"MUSIC IS A REFLECTION
OF THE TIMES WE LIVE IN"
IB: How do you navigate the tension between the desire to travel and experience new places and the longing for a sense of belonging and stability, as expressed in your song "Prodigal Son"?
AS: Belonging and stability form the core of who you are. I'm lucky that I have a lovely partner who's very supportive of my music and two sons that have developed into good people. In a way Prodigal Son was inspired by one of my sons who's returned home to work after being at university for 4 years. Things are so much harder for young people now, I feel that they've been exploited by the older generation who make up the 'landlords', they can't just go out and rent easily or their entire salary will just go on their rent. Perhaps they've been overpriced out of the more carefree lifestyle that I was fortunate to experience, when I just slept on floors in San Francisco and Sydney, Australia and then returned to London to rent and have lots of parties! So, Prodigal Son is not really just about me but also the struggles of young people to establish themselves and as Bob Dylan says 'create themselves'.
IB: As an artist, what role do you believe music plays in society, and how do you see your music contributing to the cultural landscape or impacting your listeners?
AS: Music is a reflection of the times we live in. My last album 'Hard to be Human' was recorded in lock down and described a number of lockdown experiences. 'Car Wash Tuesday' was about the routines people developed to survive for example. If you look back at musical history Dylan started off by referencing the ideas of the Civil Rights Movement, the music of the Specials in the late 70's, early 80's the harsh economic landscape of a recession and a Tory government at war with the unions. I hope to continue that tradition.
IB: As you perform at various venues and festivals, how do you connect with your audience and convey the emotions and messages embedded in your music?
AS: I love to listen to their vibe and be responsive. I played a gig on Wednesday night and got the message from them after 4 songs to be brave and play this upright piano on the stage. It made the evening! We established a bond and it went from strength to strength. I think that an audience loves to see an artist when they're a bit vulnerable and human! I'm notorious for never sticking to a set list... I find it impossible, the shows a journey and you don't know where it's gonna end up. At this gig it was really hot and I'd had a cold, so after an hour I felt my voice wobbling a bit so again just calmed down and sat at the piano again. I played a song I hadn't rehearsed that has about 15 chords in it, I forgot one in the sequence and just kept singing acapella... the violin player had never played the song, but between us, it happened and felt really special.... then the missing chord came back to me as if it was a divine gift for being brave!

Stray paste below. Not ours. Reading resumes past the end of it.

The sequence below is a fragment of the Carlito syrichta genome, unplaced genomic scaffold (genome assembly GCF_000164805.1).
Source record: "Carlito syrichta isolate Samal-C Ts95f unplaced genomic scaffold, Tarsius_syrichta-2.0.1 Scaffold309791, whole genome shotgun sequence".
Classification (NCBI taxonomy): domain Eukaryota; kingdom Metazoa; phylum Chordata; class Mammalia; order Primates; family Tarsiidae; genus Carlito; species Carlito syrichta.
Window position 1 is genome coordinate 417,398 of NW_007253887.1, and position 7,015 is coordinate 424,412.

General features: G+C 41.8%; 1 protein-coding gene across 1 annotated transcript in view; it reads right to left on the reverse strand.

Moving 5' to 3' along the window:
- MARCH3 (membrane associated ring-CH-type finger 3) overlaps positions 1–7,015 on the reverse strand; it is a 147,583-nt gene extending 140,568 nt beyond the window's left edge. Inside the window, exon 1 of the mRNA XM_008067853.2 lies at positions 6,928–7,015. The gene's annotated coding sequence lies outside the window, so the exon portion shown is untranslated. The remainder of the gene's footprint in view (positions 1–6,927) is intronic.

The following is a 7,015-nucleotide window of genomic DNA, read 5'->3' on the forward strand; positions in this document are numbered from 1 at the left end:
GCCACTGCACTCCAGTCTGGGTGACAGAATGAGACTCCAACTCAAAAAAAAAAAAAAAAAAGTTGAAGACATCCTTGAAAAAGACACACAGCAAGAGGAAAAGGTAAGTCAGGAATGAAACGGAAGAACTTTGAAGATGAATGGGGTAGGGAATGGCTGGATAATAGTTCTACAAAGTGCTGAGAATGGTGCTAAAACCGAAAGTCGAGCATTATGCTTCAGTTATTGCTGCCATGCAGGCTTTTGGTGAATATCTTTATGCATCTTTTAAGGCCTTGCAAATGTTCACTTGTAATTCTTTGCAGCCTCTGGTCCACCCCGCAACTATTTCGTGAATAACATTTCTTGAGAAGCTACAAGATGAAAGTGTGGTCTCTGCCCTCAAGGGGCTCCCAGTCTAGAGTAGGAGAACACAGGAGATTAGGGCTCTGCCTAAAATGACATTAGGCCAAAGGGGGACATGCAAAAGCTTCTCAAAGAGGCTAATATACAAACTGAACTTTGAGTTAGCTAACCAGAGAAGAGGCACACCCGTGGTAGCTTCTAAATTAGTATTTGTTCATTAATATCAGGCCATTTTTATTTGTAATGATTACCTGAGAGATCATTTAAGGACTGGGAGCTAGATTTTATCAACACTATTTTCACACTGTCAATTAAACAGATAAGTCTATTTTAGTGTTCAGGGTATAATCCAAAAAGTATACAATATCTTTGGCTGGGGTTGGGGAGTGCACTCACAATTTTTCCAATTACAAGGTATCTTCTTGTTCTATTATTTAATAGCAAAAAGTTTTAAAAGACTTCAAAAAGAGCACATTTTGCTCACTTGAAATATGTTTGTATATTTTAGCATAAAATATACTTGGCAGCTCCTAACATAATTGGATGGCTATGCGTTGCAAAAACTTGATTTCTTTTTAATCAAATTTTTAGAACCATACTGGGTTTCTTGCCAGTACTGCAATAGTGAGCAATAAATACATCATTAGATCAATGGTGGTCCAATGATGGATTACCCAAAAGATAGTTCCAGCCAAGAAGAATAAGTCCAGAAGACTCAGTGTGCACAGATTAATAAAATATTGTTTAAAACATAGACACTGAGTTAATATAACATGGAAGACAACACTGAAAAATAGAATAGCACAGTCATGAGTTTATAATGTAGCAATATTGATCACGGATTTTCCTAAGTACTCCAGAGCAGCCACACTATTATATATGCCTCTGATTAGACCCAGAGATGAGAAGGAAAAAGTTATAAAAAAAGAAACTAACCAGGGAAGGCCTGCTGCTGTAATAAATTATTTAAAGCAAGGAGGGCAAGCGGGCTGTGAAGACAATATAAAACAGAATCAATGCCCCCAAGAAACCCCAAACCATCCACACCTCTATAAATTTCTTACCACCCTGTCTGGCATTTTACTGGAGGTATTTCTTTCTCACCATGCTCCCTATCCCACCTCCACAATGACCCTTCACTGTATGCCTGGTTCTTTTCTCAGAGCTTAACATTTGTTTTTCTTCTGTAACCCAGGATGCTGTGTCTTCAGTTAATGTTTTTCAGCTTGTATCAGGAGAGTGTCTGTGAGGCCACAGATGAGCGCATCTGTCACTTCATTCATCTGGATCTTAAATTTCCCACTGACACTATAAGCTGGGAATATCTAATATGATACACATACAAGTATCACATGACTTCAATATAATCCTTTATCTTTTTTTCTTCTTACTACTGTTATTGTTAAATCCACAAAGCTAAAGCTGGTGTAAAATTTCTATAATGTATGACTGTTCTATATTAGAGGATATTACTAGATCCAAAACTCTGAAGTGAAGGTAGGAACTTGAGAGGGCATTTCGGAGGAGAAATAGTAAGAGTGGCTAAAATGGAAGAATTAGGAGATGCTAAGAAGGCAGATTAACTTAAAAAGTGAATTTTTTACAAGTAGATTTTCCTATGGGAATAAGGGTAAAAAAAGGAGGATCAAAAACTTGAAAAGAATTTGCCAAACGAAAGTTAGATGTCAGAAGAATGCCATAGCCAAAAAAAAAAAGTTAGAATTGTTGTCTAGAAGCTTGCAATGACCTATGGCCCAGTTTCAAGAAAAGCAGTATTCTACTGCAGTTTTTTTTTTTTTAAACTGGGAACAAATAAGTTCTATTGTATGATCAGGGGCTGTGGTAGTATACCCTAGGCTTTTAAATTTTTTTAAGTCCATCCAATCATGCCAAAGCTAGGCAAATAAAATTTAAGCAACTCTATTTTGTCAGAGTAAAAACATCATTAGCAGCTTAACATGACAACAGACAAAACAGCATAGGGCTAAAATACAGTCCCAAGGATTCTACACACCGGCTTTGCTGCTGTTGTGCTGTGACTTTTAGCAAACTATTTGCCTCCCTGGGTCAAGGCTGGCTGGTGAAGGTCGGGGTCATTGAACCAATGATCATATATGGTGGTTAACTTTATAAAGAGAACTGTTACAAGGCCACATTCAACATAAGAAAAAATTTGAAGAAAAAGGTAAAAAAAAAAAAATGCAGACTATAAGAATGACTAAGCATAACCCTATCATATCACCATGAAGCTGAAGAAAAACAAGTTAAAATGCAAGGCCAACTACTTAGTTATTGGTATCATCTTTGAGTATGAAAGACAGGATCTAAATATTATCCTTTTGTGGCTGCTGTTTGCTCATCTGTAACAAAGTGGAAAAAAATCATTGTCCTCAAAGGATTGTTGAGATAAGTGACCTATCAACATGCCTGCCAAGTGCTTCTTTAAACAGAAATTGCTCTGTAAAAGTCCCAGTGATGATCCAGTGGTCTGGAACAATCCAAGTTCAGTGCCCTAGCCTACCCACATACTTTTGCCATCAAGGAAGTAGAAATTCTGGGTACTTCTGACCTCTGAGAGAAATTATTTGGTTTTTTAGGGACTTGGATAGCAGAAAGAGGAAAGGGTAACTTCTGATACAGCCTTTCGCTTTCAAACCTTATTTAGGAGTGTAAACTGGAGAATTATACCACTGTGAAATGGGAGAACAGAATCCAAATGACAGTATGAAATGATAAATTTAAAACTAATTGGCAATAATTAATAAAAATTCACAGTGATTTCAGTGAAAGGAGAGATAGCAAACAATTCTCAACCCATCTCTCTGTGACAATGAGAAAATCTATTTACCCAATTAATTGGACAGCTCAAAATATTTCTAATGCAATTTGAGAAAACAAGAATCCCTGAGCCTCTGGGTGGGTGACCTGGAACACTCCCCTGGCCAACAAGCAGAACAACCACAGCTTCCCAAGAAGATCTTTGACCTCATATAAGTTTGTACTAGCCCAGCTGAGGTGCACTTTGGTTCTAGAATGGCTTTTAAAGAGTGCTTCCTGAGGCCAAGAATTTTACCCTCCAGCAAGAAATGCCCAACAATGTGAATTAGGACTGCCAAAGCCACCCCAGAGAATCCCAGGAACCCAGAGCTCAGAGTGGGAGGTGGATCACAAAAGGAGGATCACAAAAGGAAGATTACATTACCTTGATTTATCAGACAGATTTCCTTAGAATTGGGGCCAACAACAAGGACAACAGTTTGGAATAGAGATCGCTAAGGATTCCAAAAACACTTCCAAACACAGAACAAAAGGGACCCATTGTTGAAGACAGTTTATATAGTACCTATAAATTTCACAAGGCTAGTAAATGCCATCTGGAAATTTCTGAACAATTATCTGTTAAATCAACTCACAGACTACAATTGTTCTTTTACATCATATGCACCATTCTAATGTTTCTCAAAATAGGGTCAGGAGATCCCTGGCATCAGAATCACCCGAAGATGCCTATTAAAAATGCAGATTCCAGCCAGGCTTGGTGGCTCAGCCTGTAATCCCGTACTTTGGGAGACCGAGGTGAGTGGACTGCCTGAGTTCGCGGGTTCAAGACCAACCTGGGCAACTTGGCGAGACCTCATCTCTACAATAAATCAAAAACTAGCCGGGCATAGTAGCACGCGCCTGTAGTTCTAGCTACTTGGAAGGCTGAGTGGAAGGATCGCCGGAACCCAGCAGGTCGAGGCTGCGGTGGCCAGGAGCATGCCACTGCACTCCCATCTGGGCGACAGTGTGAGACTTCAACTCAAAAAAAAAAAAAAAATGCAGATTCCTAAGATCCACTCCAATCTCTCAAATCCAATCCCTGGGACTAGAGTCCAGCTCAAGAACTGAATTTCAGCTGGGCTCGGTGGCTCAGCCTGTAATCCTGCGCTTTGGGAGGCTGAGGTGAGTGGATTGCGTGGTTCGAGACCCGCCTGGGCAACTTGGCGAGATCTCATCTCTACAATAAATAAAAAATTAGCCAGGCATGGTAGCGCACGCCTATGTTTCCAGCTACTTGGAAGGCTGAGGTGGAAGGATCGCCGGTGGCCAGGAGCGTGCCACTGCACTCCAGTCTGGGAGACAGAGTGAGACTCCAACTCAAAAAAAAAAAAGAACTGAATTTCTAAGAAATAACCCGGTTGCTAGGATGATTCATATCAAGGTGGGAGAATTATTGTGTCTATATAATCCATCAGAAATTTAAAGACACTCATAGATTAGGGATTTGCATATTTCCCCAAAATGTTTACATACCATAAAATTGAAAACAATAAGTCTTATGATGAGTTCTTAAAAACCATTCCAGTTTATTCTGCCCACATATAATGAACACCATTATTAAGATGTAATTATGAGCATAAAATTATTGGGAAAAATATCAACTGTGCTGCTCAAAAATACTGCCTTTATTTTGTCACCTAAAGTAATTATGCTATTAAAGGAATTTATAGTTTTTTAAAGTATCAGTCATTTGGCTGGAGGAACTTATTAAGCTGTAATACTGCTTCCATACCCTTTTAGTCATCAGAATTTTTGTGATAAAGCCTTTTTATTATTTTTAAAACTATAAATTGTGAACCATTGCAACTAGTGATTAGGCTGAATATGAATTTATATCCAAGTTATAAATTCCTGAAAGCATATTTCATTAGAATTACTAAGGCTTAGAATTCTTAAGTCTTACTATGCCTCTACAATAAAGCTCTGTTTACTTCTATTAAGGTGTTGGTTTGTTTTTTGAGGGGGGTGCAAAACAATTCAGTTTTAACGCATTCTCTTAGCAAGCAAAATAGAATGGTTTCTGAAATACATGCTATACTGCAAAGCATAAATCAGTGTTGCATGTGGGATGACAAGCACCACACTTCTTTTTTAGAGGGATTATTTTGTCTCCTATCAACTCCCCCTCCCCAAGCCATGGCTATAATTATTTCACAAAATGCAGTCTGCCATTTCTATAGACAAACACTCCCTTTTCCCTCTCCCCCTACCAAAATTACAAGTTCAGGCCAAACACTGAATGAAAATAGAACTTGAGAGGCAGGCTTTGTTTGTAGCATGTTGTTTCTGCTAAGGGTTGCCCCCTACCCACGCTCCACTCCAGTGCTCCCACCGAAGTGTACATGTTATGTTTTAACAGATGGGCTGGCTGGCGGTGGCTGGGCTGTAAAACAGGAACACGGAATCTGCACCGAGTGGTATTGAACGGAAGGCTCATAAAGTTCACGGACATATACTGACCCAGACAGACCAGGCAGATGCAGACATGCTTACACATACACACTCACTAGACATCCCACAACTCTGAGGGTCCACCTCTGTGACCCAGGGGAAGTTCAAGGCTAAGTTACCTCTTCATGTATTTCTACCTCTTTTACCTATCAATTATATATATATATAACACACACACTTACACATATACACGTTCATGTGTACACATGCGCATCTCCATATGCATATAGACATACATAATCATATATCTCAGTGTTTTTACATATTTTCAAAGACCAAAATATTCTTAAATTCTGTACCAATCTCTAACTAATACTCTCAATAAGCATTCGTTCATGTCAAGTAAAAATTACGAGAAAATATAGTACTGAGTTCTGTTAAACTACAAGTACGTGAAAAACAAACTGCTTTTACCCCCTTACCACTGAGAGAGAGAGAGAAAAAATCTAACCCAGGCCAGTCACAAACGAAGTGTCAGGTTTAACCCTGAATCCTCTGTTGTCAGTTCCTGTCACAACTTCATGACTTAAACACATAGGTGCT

IB: What role does live performance play in your artistic expression, and how does it compare to the process of recording in the studio?
AS: Performance is about showcasing your soul and being honest. I think that people respect that. I'm a quiet person in everyday life but my being comes into equilibrium when I'm on stage and I find it easier to express myself than I would in a formal work meeting where I'd feel really awkward. Recording is a different beast, you are trying to capture a moment somehow and I think that the key is to write the arrangement quickly if you're multi-tracking. It has to feel like it was created simultaneously. The vocals have to be done within 4 or 5 takes too. I think that it mustn't sound too contrived, it has to be real. I think that the human ear can almost spot over elaboration. It's also like painting a blank canvas, the layers have to be added and then mixed to achieve the right blend. It's also a case of keeping the detail and human expression in the voice and the acoustic instruments - sometimes if you add too much that can be lost and sometimes 'less can be more' if that makes sense!
IB: And the final question. As you look towards your next album, envisioning its evolution from the foundation you've laid with "Hard to be Human" and your recent single "Prodigal Son," how do you see it building upon the artistic groundwork you've established so far?
AS: I hope that I'm improving artistically on all fronts. 'Hard to be human' was a real 'sugar rush' to make. I recorded in quickly and intuitively, sometimes a little bit roughly in Covid. Some of the vocals were recorded in a 'lean-to' I have at the back of the house, just staring at the wildlife in the garden, capturing some bird noise sometimes. It was very organic but the songs are very strong and I'm proud of them! With 'Prodigal Son', I took my time more and ensured that I gave enough time to reflect on the performances. It's time-consuming, because I have to play everything, in a way it might be interesting to find a studio to also do some 'band tracks' in with the musicians I play live with. I'm open to trying songs with different arrangements to find the 'magic'. I think that's what you're searching for, you're looking for 'a magic performance' where the instruments reflect the lyrics and the emotion. I've also now got several songs that have been arranged orchestrally with my friend Chris Payne in America. It's a big challenge to ask him to contribute towards a whole album, but his arrangements are superb and we've put down some strings, brass and female backing vocals. So, a new album, hopefully in the new year with more a greater palette of sound and more collaboration with a wide range of musicians. I can't wait to share it!